Everyone who knows anything about the fashion industry knows that the front row at a fashion show is a huge deal. It’s where the Anna Wintours and ‘Miranda Priestlys’ sit and frankly, everyone in our fashion fraternity is a self proclaimed Wintour or Priestly. When you’re in the front row you’re ‘someone’, you’re given a gold coloured wristband, access to refreshments at the Lux VIP Lounge, even the ushers treat you with more respect as compared to the other ‘commoners’. Anything less than the font row is so mediocre that you might as well not be there, or so it’s believed.
This time around at FPW’17, I too had the privilege of sitting in the front row, next to other digital media representatives and I have to break it to you, it’s not as glamorous as it looks. After three days of ‘frowing’ I realized that while I was sitting next to some front row regulars, there are some basic etiquettes that go unnoticed and it’s about time someone pointed them out.
Here are some basic dos and don’ts for the next time you’re ‘frowing’…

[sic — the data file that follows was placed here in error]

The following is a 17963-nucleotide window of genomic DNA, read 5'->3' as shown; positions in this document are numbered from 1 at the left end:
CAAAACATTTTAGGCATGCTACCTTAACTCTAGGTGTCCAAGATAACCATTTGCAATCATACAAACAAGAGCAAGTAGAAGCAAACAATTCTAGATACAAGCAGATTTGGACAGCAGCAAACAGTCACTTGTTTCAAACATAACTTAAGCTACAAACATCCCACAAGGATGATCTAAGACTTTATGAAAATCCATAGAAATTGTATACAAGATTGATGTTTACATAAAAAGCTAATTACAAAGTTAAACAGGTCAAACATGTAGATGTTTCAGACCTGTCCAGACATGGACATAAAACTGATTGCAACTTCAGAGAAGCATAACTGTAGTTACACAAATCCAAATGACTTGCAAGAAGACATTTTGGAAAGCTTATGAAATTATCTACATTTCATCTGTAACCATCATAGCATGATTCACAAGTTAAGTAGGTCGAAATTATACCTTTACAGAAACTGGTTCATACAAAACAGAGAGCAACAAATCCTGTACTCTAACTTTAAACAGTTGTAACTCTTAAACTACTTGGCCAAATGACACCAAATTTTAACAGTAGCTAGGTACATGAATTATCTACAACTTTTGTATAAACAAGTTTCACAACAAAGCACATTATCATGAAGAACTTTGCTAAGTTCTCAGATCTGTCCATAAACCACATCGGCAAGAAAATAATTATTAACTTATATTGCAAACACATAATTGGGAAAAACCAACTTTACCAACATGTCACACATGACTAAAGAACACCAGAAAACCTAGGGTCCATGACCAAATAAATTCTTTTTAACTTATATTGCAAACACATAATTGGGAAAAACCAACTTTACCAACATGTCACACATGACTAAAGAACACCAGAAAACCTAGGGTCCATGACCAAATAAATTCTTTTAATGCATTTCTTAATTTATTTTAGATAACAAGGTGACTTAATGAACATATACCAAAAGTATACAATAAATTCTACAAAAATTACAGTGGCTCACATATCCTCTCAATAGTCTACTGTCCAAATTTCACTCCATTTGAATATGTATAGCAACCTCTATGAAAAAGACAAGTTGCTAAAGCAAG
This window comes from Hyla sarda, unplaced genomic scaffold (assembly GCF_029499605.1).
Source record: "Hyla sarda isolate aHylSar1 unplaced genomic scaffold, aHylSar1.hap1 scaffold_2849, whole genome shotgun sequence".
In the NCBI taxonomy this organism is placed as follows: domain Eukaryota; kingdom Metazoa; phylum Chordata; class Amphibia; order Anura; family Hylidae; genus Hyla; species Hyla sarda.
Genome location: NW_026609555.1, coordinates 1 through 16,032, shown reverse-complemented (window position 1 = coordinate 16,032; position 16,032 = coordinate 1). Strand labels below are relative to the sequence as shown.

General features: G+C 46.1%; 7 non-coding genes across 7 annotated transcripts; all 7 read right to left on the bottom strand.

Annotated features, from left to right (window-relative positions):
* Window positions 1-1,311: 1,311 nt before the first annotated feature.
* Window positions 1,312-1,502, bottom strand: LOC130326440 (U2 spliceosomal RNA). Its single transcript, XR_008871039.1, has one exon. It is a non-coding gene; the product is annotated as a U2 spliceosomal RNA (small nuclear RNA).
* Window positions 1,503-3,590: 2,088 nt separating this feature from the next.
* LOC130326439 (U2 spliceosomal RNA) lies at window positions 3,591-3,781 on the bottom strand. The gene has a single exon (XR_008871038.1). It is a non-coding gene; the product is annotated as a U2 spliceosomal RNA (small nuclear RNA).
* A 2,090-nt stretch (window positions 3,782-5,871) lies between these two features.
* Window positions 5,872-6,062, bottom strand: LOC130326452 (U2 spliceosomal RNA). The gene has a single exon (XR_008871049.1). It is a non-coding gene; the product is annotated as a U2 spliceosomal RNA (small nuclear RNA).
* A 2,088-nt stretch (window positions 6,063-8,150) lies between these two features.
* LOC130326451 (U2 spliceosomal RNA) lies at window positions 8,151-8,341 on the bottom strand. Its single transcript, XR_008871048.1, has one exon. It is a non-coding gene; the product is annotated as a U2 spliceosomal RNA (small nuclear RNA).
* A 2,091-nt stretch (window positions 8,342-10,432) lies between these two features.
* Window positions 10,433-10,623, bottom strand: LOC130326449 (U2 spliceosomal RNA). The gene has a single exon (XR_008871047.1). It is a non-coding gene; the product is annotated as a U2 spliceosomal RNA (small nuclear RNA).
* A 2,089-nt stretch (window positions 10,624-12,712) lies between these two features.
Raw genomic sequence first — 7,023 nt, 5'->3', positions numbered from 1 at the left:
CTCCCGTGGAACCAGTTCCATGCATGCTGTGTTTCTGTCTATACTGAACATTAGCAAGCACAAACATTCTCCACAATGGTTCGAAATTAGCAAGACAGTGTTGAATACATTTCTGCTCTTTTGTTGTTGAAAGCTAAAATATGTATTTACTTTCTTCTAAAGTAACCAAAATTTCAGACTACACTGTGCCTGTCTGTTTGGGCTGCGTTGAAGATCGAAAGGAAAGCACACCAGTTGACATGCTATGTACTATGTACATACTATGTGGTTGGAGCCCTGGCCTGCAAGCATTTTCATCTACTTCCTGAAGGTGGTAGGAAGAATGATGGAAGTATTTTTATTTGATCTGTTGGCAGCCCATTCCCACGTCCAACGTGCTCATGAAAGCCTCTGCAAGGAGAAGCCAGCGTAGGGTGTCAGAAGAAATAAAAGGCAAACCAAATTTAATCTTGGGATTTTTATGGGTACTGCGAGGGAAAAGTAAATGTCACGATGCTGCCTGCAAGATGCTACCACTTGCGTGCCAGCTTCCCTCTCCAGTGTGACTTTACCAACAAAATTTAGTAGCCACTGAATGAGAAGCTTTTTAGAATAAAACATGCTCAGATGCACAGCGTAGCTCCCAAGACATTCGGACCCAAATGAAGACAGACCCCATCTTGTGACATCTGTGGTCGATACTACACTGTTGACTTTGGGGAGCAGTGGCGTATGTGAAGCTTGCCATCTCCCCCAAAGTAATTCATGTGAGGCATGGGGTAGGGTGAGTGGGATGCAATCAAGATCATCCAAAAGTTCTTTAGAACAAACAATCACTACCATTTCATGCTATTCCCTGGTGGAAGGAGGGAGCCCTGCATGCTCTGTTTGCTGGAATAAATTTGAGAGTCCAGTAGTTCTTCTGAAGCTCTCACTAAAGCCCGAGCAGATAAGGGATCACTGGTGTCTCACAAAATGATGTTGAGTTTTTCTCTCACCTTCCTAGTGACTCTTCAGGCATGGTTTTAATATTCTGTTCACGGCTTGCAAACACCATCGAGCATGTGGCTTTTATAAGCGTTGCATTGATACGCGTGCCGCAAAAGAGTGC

Do be friendly and pass a smile to whoever is sitting next to you. There really is no need to turn your nose up and think you’re high and mighty because you’re a regular ‘frower’. Yes it happens, I saw one too many divas with an attitude and it wasn’t pretty.
Do make sure you use deodorant and take special care of your hygiene, since you’re likely to be shoving your armpits in someone’s nose to get the perfect shot of a model. Trust me, spending time squished between two individuals with body odour for 2 hours is nauseating, to say the least. And yes, it happened one day.
Don’t make faces if you’re sitting in the front row. You’ll have to control your expressions no matter how revolting the fashion on the ramp might be, otherwise your horrible expressions are likely to get caught in one of the cameras flashing at you.
Don’t sit on someone else’s seat. There are name tags there for a reason. If you want to switch with someone, have the courtesy of asking them before you plant yourself in their place and order them to sit in your seat instead. Also, don’t try to squish between two friends because ultimately you’ll be encroaching on someone else’s space and we all need some room for movement to take photographs.
Don’t shove your arms and camera in your neighbour’s face. There is room for everyone in the front row; you can make a video without obstructing the view of others.